DASHING around to the ground on Saturday, late as ever, an Only Fools & Horses style t-shirt on one of the stalls caught my eye, featuring Harry Redknapp as Del Boy and a rib-tickling variation of his catchphrase: “This time next year we’ll be Champions League”.
Most of my Spurs mates have been downtrodden for so long, that they daren’t usually allow themselves to get carried away with early season flights of fancy.
Besides which, any pre-season optimistic stuffing has normally been well and truly knocked out of them, within the first couple of disappointing outings.
After our north London neighbours were afforded a brief glimpse of the Promised Land, with their momentary sojourn at the summit, it appears as if normal service has been resumed.
I customarily tease one of my Spurs mates, with a text message to remind him not to forget to tape Eastenders for me, whenever we’re involved in Champions League encounters.
So naturally with us 0-2 down after only five minutes last Wednesday night, he couldn’t resist pointing out “this is much better than Easties!”
However with the Arsenal subsequently enjoying more than our fair share of good fortune in Liège, by the time Eduardo added the climactic drum beat lead in to the theme tune and credits, I fully concurred with my pal’s sentiments, picturing the wretched look of dismay etched upon his face, as the Gunners had once again gone and ruined his evening.
I suppose just the fact that I’m even focusing on the enemy is evidence enough that Spurs fans weren’t alone in failing to heed the proverbial “don’t believe the hype” warning.
Mark Hughes might not be alone with his conspiracy theories about Sunday’s Mancunian derby continuing on, as long as was necessary for the established old world order to prevail.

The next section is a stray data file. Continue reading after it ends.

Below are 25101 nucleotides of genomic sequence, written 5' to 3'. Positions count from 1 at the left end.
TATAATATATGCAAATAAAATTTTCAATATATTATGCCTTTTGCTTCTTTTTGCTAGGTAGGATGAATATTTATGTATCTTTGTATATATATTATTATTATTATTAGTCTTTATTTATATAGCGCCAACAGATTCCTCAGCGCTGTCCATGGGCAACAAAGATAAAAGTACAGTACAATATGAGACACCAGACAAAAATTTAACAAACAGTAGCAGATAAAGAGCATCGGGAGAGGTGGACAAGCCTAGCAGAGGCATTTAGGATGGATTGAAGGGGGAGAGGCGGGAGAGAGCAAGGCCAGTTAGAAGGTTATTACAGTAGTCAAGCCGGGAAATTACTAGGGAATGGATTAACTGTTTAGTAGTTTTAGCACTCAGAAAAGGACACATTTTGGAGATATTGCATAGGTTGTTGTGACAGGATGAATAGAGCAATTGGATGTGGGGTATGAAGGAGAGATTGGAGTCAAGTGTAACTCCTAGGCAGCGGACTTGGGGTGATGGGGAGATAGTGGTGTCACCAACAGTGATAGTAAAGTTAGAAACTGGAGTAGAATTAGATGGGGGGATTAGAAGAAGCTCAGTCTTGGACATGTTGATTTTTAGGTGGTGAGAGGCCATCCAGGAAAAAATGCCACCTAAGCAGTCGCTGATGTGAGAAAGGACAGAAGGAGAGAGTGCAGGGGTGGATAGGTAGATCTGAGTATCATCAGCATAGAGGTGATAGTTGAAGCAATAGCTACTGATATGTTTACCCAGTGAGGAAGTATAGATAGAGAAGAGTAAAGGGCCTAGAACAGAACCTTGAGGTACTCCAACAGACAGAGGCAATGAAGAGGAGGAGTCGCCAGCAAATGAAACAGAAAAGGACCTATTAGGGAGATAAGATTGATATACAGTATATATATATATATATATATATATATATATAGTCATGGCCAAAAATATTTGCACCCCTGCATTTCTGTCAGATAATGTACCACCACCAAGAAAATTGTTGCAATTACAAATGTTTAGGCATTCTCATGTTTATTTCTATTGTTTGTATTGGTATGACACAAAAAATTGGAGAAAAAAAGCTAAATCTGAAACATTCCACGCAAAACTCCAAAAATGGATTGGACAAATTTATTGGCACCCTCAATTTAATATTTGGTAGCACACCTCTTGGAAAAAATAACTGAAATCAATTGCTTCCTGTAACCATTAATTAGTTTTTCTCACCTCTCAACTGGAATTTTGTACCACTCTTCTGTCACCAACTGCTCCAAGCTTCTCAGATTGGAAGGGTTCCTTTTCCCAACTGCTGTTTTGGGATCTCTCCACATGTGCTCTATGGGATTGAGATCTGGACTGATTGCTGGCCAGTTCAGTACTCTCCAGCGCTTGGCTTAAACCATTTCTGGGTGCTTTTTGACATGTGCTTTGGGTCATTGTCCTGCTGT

Yet both Sunday’s derby games suggested that although the competition might have intensified a notch or two this term, to the point where these upstarts might occasionally upset the odds, all the money in the world cannot instantly bridge the gap of that big club mentality gap that’s been established over the past decade or so.
Sunday’s two derbies were the perfect demonstration of the diminution of Gooner expectations. Where once I would have sat down to savour such a feast of football, praying for both big fish to drop points, it now appears to be in our favour for them to beat the likes of City and Spurs.
Personally I think I’d have preferred for there to have been no winners, with all four clubs dropping points in two draws.
I don’t enjoy seeing any footballer suffer injury (although I can’t help but feel there are karmic forces at work when Didier Drogba limps off) but that didn’t stop me from smiling as I envisaged my distraught Spurs mates watching their defence being utterly decimated, as King and then Bassong joined Woodgate and Dawson, in the centre-back card school that’s become of the Spurs treatment room.
Meanwhile our own defence managed their first Premier League clean sheet the day prior and Thomas Vermaelen continued to develop his burgeoning cult hero status by bagging a brace and bizarrely leapfrogging William Gallas as the club’s two leading goalscorers.
But far more important was the soaring header that resulted in Tommie’s first goal, as now, for the first time perhaps since the days of the fab back four, the Gunners appear to once again have a genuine aerial threat at set-pieces and corners.
With his goalscoring feats and the long-awaited return of Rosicky seeming almost like a second new signing, there’s something of a feelgood factor that could well burst forth over the coming weeks, with a run of winnable games against some of the Premier League’s lesser lights.
If the fates should choose to smile kindly upon us and with the likes of Theo Walcott waiting in the wings, who knows, perhaps Saturday’s result will prove to be the start of a run which might enable us to return to setting our sights on the biggest prize?
© Irish Examiner Ltd. All rights reserved